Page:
Arlesheim, Basel-Landschaft (BL), Schweiz/Suisse/Svizzera/Switzerland

[1984 Nikon FE2 SLR 35-mm roll film camera, s/n 1816483, with Nikkor AI 50-mm f/1.8 lens, s/n 2336591, and 52-mm polarizing filter;
Kodak Ektar 125 (Kodak 5101 | Ektar 125-1) 36-exposure colour negative film]

© Copyright photograph by Stephan Alexander Scharnberg, November 1991

Friday, January 28, 2011

Confirmation classes, 1976–1977

Every Saturday for two years, 1976 and 1977, I forced myself to awake at 4:00 am, eat a breakfast of oven-heated overnight porridge, and then father or mother would drive me from just south of Duncan to downtown Nanaimo for the six-o’clock CP Rail ferry, the MV Princess of Vancouverarriving at the looming black steel arch dock and ramp, situated several blocks west of the former site of CPR Pier D that burned down on July 27, 1938 and was never replaced, west of the Convention Centre, Canada Place with its famous sails construction and cruise ship berths, and the Seabus terminal near the north foot of Granville Street. I walked up to West Hastings and over to Granville, boarding one of the beloved, classic CCF (Canadian Car & Foundry) Brill model T-44, T-48, or T-48A trolley buses, operated by BC Hydro, stepping down near Woodland Drive, usually at Commercial, for the few blocks south to The Christian Community’s house on Frances Street.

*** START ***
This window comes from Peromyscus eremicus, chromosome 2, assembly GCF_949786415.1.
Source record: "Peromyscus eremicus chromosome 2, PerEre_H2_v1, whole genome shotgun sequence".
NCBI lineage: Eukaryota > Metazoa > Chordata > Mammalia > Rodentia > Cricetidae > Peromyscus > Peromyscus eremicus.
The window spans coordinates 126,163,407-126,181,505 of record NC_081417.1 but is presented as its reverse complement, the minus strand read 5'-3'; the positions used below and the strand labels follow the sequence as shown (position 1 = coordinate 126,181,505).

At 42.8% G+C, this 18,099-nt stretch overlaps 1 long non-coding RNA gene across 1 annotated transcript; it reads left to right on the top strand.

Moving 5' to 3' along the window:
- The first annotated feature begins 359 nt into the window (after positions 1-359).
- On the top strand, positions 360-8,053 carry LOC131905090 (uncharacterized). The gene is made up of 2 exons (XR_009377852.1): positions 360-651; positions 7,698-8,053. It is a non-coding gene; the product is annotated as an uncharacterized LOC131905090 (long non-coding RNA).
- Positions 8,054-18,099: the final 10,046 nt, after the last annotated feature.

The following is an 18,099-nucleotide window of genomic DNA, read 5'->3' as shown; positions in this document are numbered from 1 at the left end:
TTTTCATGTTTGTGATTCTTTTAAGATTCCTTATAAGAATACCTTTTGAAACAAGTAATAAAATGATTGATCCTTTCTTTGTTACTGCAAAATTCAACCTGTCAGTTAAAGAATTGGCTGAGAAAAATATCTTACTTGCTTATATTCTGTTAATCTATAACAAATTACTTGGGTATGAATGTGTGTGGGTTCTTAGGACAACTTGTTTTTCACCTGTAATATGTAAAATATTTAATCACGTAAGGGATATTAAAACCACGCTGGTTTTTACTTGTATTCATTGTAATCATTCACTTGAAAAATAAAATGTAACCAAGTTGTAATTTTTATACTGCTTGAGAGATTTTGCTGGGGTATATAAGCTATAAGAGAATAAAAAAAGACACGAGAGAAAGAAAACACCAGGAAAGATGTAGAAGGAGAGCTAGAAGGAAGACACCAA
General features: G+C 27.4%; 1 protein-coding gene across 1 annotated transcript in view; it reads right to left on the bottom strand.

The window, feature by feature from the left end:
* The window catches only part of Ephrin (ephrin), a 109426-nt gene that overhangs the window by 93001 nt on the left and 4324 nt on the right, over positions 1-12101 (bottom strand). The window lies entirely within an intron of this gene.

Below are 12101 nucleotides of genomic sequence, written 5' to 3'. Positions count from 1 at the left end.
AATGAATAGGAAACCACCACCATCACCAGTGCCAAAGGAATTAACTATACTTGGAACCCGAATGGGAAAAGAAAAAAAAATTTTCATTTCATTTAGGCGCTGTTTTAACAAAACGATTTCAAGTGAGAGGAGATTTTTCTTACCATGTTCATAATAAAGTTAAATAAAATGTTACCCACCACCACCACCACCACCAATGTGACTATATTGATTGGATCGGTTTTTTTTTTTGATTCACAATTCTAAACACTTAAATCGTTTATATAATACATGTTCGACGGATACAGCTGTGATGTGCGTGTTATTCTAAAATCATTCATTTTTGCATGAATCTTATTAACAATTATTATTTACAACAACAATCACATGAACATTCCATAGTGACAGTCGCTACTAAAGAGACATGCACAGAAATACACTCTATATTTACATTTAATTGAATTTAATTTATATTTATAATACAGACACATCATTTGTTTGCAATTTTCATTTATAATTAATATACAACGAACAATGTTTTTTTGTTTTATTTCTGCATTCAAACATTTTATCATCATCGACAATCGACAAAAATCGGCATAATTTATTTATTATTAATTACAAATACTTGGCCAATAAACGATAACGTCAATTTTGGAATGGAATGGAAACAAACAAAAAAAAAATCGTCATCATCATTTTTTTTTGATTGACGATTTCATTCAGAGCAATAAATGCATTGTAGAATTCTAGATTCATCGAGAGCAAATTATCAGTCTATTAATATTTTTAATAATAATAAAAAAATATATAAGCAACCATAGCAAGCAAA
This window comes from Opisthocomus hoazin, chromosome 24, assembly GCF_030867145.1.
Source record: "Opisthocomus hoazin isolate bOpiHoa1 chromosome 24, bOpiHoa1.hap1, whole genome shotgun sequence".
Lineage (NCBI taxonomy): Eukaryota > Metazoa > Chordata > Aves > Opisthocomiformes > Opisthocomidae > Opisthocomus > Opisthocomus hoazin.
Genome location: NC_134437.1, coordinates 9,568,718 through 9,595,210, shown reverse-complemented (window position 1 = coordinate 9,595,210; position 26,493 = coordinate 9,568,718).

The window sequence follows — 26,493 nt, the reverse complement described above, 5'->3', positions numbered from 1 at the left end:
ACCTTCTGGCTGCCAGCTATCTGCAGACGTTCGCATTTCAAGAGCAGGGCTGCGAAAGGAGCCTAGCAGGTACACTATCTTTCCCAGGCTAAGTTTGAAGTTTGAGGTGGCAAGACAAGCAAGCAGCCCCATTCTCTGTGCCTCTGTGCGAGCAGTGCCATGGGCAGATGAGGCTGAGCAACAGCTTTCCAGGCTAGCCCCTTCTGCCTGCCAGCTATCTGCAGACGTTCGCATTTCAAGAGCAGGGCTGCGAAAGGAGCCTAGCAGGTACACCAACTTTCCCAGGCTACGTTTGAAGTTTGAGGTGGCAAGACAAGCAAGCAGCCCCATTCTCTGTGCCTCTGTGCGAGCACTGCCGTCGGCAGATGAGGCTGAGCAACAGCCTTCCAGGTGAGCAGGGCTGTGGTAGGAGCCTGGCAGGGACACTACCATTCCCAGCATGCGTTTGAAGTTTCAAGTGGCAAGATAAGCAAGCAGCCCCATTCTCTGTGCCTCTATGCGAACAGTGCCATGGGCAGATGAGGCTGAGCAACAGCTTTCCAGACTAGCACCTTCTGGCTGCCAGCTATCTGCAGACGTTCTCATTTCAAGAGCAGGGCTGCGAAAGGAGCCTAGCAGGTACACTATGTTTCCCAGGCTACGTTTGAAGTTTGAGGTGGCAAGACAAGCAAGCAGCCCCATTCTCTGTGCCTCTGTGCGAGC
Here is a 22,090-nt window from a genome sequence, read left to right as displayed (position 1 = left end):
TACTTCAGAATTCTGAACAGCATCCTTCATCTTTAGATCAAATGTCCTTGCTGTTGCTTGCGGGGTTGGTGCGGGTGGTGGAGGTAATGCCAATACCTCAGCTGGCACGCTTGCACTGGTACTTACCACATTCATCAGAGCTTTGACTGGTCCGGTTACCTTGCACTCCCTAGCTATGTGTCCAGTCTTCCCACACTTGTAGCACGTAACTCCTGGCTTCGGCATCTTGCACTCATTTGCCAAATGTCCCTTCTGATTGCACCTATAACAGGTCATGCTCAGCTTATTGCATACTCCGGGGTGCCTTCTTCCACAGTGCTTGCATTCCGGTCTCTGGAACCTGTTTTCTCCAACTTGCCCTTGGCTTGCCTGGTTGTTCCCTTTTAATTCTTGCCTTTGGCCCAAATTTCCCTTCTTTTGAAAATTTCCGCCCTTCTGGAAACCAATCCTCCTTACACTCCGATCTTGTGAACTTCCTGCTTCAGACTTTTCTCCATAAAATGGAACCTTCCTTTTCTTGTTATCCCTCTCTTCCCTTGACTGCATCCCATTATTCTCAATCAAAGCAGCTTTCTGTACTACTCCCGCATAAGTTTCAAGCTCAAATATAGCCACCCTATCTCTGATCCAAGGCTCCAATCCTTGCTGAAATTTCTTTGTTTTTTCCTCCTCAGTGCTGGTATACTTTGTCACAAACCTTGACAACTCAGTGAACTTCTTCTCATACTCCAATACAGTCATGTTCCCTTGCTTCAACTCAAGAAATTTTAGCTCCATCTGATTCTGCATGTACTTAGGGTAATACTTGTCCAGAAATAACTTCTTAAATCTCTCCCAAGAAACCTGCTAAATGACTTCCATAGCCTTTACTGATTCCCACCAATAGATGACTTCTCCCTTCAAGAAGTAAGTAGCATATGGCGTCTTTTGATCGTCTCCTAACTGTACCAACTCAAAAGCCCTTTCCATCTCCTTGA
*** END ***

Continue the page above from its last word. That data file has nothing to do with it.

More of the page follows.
Here we participated in our Confirmation classes, led with warmth and intelligence by Rev. Werner Hegg. The others in the group were Marius Krack, Andrew Rachel, Anna Driehuyzen, Celina Gold, Florette Snijders, and a Shields’ daughter. I alone would be invited for lunch prepared with love by Alsten Hegg, many of the in-season vegetables from their small garden plot behind the early-1900s three-storey house—my favourite, the swiss chard in a bechamel sauce and the grated carrot salad with organic Thompson raisins. Sometimes I stayed overnight for the Sunday service, and on these occasions at times even riding the bus back to White Rock with Marius, to return with the Krack’s the following morning.

On the more frequent occasions that I returned home the same day, I would often stop at Famous Foods on East Hastings for one or more items that mother needed, or further along at Woodward’s with its famous red neon sign, the rotating W. I then continued on a trolley for the Greyhound bus depot occupying a full block bound by Georgia, Dunsmuir, Beatty, and Hamilton. From here I rode the coach for a late afternoon or early evening BC Ferry sailing, Horseshoe Bay–Departure Bay. The route was code-shared between PSL (Pacific Stage Lines) and VICL (Vancouver Island Coach Lines). Father or mother would await my return at the bus depot at the edge of downtown Nanaimo, close by the CP Rail ferry dock. 

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